suppression


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suppression

 [sŭ-presh´un]
the act of holding back or checking.
1. the stopping or inhibition of something, such as a secretion, excretion, normal discharge, or other function.
2. in psychiatry, conscious inhibition of an unacceptable impulse or idea as contrasted with repression, which is unconscious.
3. in genetics, a second mutation occurring at a site different from the first mutation site and able to mask or suppress the phenotypic expression of the first mutation; the organism appears to be reverted but is in fact doubly mutant.
4. inhibition of the erythrocytic stage of Plasmodium to prevent clinical attacks of malaria; used for prophylaxis.
5. cortical inhibition of perception of objects in all or part of the visual field of one eye during binocular vision.
bone marrow suppression reduction of the cell-forming functions of bone marrow, such as by a drug or because of replacement of the marrow by a disease process. Called also myelophthisis and myelosuppression.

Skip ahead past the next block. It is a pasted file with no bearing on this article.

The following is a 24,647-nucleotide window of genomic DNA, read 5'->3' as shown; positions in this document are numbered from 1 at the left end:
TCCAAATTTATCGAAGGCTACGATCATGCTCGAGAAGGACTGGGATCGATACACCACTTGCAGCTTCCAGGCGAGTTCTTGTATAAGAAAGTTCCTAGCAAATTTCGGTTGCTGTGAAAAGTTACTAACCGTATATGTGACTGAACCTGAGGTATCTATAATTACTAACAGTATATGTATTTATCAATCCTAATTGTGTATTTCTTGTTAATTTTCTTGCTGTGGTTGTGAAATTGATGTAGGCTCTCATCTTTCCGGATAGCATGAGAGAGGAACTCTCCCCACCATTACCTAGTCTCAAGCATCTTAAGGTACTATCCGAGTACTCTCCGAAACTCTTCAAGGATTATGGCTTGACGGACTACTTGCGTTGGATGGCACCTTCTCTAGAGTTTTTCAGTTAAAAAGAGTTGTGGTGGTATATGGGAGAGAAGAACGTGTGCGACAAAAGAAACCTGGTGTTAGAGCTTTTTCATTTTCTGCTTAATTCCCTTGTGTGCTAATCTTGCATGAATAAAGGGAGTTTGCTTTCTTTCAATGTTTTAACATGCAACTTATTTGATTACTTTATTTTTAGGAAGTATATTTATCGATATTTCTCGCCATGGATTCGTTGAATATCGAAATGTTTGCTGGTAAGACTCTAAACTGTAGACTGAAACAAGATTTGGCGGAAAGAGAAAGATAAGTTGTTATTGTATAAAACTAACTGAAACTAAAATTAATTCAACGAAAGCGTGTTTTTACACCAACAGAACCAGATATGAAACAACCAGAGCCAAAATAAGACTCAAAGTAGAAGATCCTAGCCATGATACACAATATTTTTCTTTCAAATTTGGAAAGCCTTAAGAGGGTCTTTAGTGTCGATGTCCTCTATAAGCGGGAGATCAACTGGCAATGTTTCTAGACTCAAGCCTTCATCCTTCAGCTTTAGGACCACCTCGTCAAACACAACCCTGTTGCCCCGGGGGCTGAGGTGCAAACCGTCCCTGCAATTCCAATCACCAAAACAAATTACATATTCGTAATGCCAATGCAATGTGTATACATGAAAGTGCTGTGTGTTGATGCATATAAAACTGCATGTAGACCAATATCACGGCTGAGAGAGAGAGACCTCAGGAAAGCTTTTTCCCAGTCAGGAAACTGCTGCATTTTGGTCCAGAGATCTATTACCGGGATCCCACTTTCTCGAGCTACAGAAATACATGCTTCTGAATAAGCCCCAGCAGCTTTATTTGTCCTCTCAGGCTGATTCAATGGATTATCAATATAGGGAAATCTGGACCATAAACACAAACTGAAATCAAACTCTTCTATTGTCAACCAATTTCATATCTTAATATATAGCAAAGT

labor suppression in the nursing interventions classification, a nursing intervention defined as controlling uterine contractions prior to 37 weeks of gestation to prevent preterm birth. See also labor.
lactation suppression in the nursing interventions classification, a nursing intervention defined as facilitating the cessation of lactation and minimizing breast engorgement after childbirth.
overdrive suppression the suppression of intrinsic cellular automaticity by a rapid outside stimulus. In cardiology this refers to the inhibitory effect of a faster pacemaker on a slower pacemaker. The faster rate causes an accumulation of intracellular sodium, stimulating the sodium-potassium pump, which hyperpolarizes the cell so that it takes longer to reach threshold potential. This phenomenon is present in healthy His-Purkinje cells but decreases with a decrease in membrane potential and loss of fast sodium channels.

sup·pres·sion

(sŭ-presh'ŭn),
1. Deliberately excluding from conscious thought.
See also: epistasis. Compare: repression.
2. Arrest of the secretion of a fluid, such as urine or bile.
See also: epistasis. Compare: retention (2).
3. Checking of an abnormal flow or discharge, as in suppression of a hemorrhage.
See also: epistasis.
4. The effect of a second mutation that overwrites a phenotypic change caused by a previous mutation at a different point on the chromosome.